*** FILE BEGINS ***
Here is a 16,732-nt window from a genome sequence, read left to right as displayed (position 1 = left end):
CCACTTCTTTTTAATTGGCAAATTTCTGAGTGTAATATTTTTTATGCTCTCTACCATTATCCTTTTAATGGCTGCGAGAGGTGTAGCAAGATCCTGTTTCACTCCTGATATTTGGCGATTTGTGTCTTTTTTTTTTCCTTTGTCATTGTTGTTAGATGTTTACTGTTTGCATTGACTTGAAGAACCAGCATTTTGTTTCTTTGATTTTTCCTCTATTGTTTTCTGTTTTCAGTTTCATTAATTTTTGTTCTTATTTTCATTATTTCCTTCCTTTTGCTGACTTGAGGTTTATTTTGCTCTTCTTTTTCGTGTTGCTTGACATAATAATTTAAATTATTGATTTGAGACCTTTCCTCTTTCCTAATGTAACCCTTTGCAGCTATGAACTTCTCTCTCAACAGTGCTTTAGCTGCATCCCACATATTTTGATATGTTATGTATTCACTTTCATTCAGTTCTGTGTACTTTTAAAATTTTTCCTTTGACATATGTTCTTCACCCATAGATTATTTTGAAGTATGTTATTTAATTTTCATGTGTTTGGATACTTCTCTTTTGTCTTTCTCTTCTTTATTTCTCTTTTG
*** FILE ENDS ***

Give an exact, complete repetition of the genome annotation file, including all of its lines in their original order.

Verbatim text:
Here is a 16,732-nt window from a genome sequence, read left to right as displayed (position 1 = left end):
CCACTTCTTTTTAATTGGCAAATTTCTGAGTGTAATATTTTTTATGCTCTCTACCATTATCCTTTTAATGGCTGCGAGAGGTGTAGCAAGATCCTGTTTCACTCCTGATATTTGGCGATTTGTGTCTTTTTTTTTTCCTTTGTCATTGTTGTTAGATGTTTACTGTTTGCATTGACTTGAAGAACCAGCATTTTGTTTCTTTGATTTTTCCTCTATTGTTTTCTGTTTTCAGTTTCATTAATTTTTGTTCTTATTTTCATTATTTCCTTCCTTTTGCTGACTTGAGGTTTATTTTGCTCTTCTTTTTCGTGTTGCTTGACATAATAATTTAAATTATTGATTTGAGACCTTTCCTCTTTCCTAATGTAACCCTTTGCAGCTATGAACTTCTCTCTCAACAGTGCTTTAGCTGCATCCCACATATTTTGATATGTTATGTATTCACTTTCATTCAGTTCTGTGTACTTTTAAAATTTTTCCTTTGACATATGTTCTTCACCCATAGATTATTTTGAAGTATGTTATTTAATTTTCATGTGTTTGGATACTTCTCTTTTGTCTTTCTCTTCTTTATTTCTCTTTTG